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    When I don't pace enough and spread out imporant things, I end up so sick like I am now that I'm unable to do a thing. Unfortunately, we don't always get to space things out. I always try to judge when to make an appointment and give myself alot of time to just rest for days. When I do that, I can still flare if I'm nervous about it or stressed, but it's better if I have days to rest up and days to recover.
  17. cherlyn

    cherlyn

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    I'm new to this group - have two kids (teens) with POTS / CFS - one has had some significant gradual improvement over time and one who is continuing to struggle to a debilitating degree. It is an incredibly frustrating roller-coaster ride and I'm sure all here know all too well about that!

    Spitfire, I know exactly what you're talking about. I see this very much so in both my kids and especially my son. However, it is not just one day to the next - it can literally change one hour to the next. He can be having a really decent day, relatively speaking, and he will suddenly sit or lie down wherever he is, on the floor, bed, wherever, and say "I am sooooo tired!!!" He goes from doing good to awful - can be as quickly as turning a switch. It is an amazing process to observe. It is very obvious from looking at him that he is overwhelmingly exhausted. It may last an hour or so, many hours, or longer. It can also be almost as dramatic in the other direction. He can be feeling really bad and then will suddenly begin to perk up. In the earlier stages, as a parent I would wonder what on earth was going on. I questioned it in my mind. However, a lot of time and observation has shown me that it is very real indeed. There are other times when he can have an active day and or rarely maybe a couple of days and then the crash hits. It's all over the place and it can be very tough to make any plans ahead of time!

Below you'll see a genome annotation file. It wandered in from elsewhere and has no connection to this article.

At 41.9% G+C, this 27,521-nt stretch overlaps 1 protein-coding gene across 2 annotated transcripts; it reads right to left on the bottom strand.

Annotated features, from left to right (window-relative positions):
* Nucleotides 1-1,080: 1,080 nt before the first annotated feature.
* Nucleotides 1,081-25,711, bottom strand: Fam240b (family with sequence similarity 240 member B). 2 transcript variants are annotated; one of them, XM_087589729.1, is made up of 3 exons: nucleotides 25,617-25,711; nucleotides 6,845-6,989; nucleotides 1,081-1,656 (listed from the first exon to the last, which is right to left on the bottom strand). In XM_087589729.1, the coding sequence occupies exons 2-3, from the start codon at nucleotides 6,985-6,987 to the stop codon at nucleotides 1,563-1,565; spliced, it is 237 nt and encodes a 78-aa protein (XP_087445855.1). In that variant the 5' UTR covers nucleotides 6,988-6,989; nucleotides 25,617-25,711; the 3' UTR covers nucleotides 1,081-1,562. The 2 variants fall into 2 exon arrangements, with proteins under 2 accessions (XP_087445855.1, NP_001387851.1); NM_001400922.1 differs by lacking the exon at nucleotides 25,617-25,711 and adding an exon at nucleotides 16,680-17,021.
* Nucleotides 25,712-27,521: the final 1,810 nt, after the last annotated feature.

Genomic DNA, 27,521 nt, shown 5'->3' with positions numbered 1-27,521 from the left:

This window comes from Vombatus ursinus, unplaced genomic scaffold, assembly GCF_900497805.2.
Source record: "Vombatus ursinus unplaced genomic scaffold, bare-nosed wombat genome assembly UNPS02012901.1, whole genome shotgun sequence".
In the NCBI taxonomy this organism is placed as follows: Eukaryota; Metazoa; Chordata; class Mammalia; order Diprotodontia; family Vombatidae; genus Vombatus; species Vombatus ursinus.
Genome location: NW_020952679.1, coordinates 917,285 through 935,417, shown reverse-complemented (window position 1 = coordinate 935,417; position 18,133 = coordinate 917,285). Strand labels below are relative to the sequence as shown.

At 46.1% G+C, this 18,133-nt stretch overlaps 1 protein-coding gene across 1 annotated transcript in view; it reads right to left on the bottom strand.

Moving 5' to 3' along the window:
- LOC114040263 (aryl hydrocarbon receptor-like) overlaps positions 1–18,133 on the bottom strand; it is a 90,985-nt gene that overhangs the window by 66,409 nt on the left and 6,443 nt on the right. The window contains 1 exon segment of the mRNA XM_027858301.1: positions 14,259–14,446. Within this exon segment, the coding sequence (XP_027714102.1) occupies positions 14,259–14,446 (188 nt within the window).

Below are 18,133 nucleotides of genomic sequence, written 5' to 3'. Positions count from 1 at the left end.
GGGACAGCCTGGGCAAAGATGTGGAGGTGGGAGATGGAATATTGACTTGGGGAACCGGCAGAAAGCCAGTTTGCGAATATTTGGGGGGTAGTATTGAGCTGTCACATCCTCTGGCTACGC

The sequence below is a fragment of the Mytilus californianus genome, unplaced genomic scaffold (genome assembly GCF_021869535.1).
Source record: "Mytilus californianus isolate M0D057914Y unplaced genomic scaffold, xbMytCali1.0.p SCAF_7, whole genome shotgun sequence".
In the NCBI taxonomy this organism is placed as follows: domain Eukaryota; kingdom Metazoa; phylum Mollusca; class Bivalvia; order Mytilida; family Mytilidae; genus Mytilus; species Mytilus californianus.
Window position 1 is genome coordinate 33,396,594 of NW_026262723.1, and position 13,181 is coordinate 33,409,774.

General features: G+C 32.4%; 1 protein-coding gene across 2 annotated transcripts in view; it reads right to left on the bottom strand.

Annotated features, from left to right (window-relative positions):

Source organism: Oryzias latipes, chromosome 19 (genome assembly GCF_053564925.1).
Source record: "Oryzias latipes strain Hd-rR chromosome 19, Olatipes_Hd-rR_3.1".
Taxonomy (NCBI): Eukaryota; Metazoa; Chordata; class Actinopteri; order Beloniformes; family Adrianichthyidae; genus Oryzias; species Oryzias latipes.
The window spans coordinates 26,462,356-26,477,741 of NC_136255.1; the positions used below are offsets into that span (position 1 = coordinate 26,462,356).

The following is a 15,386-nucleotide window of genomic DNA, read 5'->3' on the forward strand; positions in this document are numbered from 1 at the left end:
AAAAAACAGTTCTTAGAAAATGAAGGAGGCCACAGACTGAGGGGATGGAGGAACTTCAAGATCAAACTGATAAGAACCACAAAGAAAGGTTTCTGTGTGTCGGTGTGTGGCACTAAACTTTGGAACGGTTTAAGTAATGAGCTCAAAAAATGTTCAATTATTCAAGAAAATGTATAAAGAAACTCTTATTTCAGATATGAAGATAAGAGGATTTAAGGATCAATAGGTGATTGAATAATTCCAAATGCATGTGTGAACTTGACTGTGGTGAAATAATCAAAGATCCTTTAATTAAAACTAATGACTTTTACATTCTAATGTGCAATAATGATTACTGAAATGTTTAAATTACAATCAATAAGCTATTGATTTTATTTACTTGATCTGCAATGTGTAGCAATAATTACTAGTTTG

The suddenness of the fatigue made a big impression on my Mom when we were there for a visit last summer. Son had had an overall pretty active day and he was outside in the late afternoon when that sudden fatigue hit him. When it hits him like that he sits or lies down wherever he is, and he laid down on the sidewalk in front of Mom's house in total misery from the fatigue. Mom has always been understanding about this stuff, but that really made an impression on her. She still talks about how amazing it was to see that.

    Hensue, both my kids, like you, feel better at night - late evening. Often even on an otherwise bad day, son will perk up for a while in the late evening. He also has limited appetite and it is at night that he has more desire to eat.

    Hopefully one day the mysteries will be unlocked!
  18. citybug

    citybug Senior Member